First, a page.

Above: Labour leader Jeremy Corbyn. His preferred policy of putting a Brexit before a second referendum was passed by the party's NEC yesterday. File photo. Image © Andy Miah, accessed Flikr, reproduced under CC licensing conditions.
- Pound enters new month on stronger footing
- Government said to be shifting position to form Brexit deal with Labour
- Labour's NEC agree position on Brexit to allow talks to continue
While Prime Minister Theresa May's leadership remains precarious, the news concerning cross-party Brexit talks is proving supportive for Sterling at present.
The British Pound was the best performing global currency at the turn of the month with a sizeable 0.80% advance being recorded against the U.S. Dollar that saw the GBP/USD exchange rate move above 1.30 once more.
The Pound-to-Euro exchange rate meanwhile broke out of the late 1.15s region and traded above 1.16 again for the first time since April 10.
Markets appear to have bought Sterling on a report in The Times detailing "substantive" moves in the Brexit talks between the Conservatives and Labour aimed at breaking the deadlock in parliament over Theresa May’s deal, it was claimed yesterday.
"For the first time in four weeks of negotiations senior Labour sources said that the government side appeared to have shifted its position on the party’s key demands around a closer customs union with the European Union after Brexit. There is also understood to have been some progress over incorporating a revised political declaration with the EU in UK legislation that will be needed to implement Brexit," says Oliver Wright, Policy Editor at The Times.
May's defacto deputy, David Lidington, meanwhile said this week's meeting had been "productive" and "positive", saying that both sides seemed to "want to make progress" that would require "flexibility and compromise".
We said in an article published on Monday that the main upside risk to Sterling this week was a breakthrough in cross-party talks as this could go some way in opening a path towards a Brexit deal finally being ratified, which would put an end to months of uncertainty.
While a deal is still yet to come, the tone of the updates are more encouraging than those seen last week when talks were reportedly close to collapse and suggest a breakthrough might be imminent.
“There wasn’t complete movement but there was movement,” a Labour source told The Times. “The talks felt different and more substantive in a way that they didn’t last week.”
Following the news, the Pound was quoted higher against all nine currencies that make up the group-of-ten basket of the world's largest freely-traded currencies.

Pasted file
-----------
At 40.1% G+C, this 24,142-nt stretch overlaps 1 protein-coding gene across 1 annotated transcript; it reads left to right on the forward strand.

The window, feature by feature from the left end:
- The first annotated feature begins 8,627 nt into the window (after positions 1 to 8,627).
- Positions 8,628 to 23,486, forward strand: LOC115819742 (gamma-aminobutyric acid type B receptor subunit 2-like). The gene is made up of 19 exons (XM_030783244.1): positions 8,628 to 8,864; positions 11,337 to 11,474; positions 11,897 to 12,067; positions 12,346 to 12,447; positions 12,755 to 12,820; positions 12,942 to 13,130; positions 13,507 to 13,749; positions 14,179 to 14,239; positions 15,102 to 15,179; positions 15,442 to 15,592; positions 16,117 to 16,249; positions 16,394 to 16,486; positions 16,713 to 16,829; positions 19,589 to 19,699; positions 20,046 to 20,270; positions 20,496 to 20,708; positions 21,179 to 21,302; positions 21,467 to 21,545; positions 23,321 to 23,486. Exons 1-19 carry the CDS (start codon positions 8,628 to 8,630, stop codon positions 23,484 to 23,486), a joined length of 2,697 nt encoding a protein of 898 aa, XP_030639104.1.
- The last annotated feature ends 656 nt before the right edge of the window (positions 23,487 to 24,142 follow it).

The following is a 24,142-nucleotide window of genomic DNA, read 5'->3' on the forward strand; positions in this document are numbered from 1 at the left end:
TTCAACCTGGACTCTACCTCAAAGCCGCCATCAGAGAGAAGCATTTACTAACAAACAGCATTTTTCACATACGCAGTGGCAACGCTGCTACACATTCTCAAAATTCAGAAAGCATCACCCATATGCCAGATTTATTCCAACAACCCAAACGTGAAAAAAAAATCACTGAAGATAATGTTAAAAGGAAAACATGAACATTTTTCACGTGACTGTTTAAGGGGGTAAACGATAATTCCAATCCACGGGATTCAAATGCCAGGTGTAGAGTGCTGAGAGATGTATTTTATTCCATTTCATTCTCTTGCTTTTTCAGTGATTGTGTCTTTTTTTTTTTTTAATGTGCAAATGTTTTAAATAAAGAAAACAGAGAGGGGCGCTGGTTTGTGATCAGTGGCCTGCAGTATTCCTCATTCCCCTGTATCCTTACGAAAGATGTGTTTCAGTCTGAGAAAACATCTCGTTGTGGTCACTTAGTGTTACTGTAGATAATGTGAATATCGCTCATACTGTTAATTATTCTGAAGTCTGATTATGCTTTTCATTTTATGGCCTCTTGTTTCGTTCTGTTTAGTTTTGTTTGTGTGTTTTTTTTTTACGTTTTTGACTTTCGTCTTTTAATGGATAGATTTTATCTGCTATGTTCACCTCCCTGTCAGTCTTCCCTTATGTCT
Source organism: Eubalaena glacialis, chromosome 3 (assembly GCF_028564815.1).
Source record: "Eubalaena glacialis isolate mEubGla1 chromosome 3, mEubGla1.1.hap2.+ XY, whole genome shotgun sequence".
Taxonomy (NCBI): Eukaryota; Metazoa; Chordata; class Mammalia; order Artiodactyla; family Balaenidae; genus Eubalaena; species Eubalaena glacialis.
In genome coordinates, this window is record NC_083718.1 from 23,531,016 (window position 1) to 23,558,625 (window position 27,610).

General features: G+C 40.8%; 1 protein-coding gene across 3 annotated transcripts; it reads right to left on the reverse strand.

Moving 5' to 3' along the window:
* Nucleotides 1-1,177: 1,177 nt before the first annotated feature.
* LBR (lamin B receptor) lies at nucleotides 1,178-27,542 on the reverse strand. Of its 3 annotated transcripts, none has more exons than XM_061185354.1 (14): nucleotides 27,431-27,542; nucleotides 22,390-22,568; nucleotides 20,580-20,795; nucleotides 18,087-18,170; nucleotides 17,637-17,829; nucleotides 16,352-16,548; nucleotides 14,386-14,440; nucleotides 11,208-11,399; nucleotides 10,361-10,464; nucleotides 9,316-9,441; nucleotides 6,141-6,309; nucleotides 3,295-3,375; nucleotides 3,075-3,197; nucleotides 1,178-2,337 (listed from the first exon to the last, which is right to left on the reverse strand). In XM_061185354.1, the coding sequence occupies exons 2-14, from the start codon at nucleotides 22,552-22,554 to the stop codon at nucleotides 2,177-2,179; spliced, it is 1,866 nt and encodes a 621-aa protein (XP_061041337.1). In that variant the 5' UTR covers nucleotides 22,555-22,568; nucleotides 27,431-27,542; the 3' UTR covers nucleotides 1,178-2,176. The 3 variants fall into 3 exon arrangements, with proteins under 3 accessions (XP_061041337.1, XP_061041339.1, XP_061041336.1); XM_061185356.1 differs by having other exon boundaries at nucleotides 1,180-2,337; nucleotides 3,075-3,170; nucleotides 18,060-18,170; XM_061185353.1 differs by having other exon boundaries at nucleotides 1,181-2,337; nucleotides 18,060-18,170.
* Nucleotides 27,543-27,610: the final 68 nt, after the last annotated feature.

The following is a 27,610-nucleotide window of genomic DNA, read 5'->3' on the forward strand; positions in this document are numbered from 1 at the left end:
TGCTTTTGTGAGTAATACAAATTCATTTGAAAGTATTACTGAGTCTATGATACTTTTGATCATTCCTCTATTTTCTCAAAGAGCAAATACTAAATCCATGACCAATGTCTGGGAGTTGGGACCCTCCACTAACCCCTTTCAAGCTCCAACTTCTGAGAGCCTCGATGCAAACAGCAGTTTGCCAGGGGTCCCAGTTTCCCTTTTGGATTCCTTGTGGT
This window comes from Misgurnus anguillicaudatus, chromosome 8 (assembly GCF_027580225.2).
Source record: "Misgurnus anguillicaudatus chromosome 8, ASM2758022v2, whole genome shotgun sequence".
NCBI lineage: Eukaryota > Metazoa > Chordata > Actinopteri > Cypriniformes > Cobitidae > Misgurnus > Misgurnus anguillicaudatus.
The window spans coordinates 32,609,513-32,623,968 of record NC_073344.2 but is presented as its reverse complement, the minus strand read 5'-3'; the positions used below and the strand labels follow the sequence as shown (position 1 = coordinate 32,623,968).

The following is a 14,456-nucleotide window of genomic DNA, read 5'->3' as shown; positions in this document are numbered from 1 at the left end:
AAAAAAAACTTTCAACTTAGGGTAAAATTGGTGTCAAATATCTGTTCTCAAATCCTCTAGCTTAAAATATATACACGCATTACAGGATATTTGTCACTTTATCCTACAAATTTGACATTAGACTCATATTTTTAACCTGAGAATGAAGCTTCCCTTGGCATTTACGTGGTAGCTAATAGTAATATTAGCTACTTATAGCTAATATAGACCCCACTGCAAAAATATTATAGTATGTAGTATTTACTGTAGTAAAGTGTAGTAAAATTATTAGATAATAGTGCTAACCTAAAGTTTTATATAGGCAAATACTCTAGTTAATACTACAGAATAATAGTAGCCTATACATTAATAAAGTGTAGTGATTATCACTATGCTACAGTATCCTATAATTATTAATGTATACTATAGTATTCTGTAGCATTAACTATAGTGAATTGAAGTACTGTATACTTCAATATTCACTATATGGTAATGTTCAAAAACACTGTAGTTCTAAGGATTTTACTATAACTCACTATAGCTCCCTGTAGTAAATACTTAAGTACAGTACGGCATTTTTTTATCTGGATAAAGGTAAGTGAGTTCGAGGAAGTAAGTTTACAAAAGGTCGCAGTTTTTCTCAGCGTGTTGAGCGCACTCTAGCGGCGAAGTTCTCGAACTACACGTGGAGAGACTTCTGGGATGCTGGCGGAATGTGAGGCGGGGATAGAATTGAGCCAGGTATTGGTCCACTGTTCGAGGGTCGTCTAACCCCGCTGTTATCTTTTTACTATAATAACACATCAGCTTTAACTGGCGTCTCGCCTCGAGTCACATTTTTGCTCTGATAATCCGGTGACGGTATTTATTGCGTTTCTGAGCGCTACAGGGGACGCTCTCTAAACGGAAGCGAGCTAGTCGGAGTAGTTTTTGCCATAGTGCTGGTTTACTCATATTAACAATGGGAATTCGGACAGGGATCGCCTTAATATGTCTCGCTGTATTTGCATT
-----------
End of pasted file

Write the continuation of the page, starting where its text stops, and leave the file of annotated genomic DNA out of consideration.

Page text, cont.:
The Pound-to-Euro exchange rate was seen half a percent higher at 1.1612 while the Pound-to-Dollar exchange rate was seen 0.82% higher at 1.3037.
"Sterling rose to one-week highs as the Dollar continued to consolidate a rally that hoisted it to 2019 peaks. The latest round of Brexit negotiations are underway and reportedly off to a constructive start, another factor supporting the Pound," says Joe Manimbo, a foreign exchange strategist with Western Union.
Above: Sterling's performance against the Dollar during April.
Opening the door to a potential cross-party deal was Labour's decision to keep its current manifesto on Brexit unchanged.
Labour's National Executive Committee (NEC) opted to maintain the party's committment to pursuing an "alternative plan" for Brexit, and if the necessary changes to the government’s deal can't be sought or a general election triggered, the party will support a new public vote.
The decision to not change the manifesto in favour of prioritising a new vote for the upcoming European elections has angered the party's membership who want a second referendum.
However, had the party opted to back a second referendum and dropped a committment to securing changes to the Brexit deal the cross-party Brexit talks would have been effectively killed off.
The talks have life in them yet, and the British Pound likes this.
Above: The Pound's performance against the Euro in April.
The advance in the Pound comes as markets opted to set aside news Prime Minister Theresa May is to appear before an Emergency General Meeting (EGM) of all 800 Conservative constituency chairs and senior activists in June, who will decide whether to demand her resignation for failing to deliver Brexit.
May was on Monday night informed that the threshold for a petition to call the EGM has been passed. A total of 70 constituency chairmen have signed a petition to demand an EGM for a vote on May’s leadership which means the 10% threshold had been breached.
The news confirms to us the prospect of a change in Prime Minister over the summer period is elevated, and therefore so is politically-induced volatility in the Pound.
"May is still under pressure to pass her deal, however, we don’t see a breakthrough anytime soon. Instead, we expect May to be ousted over the summer, leading to another extension beyond October 31. This postpones a BoE hike and should weigh on GBP," says Morten Lund at Nordea Markets.
Two political triggers to watch which could hasten a leadership change over the summer period are the local government elections scheduled for Thursday, May 2 and the European elections on May 26.
A hefty defeat in both could well see the Conservatives heap the pressure on May to leave office.
If May steps down, the UK will enter into a prolonged period of potential uncertainty that could well see a Brexiteer replace her at the helm of the Conservatives and the country.
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